On Christmas Day in 1854, teachers and advocates of education came together to form the Indiana State Teachers Association. At that time, many Hoosiers did not embrace the concept of ""free education,"" instead believing that schools ought to be funded by those who were being educated. Immediately after ISTA's founding, its members began their advocacy of education, especially free public education for all children. Over the next 150 years, members of the Association stood ready to advance the cause of education.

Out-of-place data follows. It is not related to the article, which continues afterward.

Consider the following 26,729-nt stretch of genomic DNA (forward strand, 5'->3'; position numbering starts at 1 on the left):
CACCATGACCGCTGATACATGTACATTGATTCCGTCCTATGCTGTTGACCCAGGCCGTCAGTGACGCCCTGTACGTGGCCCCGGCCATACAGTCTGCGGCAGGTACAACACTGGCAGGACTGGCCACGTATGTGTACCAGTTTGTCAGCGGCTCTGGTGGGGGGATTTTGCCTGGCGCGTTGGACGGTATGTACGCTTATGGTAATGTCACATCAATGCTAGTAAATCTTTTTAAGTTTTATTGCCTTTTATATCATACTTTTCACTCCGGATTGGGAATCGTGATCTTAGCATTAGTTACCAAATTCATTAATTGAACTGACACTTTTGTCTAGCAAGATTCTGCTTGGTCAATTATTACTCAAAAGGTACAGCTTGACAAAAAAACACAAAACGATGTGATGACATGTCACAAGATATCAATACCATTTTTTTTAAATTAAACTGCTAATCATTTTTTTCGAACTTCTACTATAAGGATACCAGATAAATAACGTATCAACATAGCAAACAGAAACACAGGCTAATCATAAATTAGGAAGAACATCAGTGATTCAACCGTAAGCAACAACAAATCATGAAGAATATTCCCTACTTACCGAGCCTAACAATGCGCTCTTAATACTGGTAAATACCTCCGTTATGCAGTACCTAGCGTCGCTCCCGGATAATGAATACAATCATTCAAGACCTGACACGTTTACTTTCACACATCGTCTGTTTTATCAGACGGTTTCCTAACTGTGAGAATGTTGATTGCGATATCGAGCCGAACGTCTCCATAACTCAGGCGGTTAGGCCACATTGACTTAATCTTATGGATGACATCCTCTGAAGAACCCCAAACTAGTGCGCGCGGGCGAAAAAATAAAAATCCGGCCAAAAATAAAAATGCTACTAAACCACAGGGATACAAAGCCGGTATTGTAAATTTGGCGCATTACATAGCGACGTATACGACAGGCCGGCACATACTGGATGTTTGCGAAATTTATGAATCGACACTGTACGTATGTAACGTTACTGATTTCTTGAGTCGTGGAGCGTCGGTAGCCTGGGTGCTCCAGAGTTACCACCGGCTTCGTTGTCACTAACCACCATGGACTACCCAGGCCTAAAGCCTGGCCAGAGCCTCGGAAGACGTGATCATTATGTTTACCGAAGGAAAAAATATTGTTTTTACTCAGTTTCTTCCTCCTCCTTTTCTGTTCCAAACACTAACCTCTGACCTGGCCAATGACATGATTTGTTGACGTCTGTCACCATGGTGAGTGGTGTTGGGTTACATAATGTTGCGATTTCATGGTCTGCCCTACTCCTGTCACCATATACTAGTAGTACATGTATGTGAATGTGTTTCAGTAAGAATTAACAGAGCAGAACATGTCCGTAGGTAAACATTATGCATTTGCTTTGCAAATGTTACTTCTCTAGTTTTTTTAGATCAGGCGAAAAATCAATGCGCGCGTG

The history of ISTA is divided into three eras. The first period deals with the defining of the Association and chronicles its quest for universal public education, and its efforts to establish professional standards and secure benefits for teachers. Although this group of educators was a loosely knit association of individuals, they were able to accomplish much. Next the Association became ""professional"" with a paid staff instead of volunteers, only to be faced with the crisis of the Great Depression. Robert H. Wyatt, a progressive educator, was selected to lead this organization as the depression ended, and he embraced education as a means for social change. Wyatt persistently lobbled legislators for increased funding, which included federal aid for education, although it was a radical idea at the time. Under his direction, ISTA soon became a powerful lobbying group. The final period looks at the Association as it was transformed into a union while still maintaining its success as a lobbying organization. Various issues were paramount during this period - unification, collective bargaining, rebuilding and refocusing.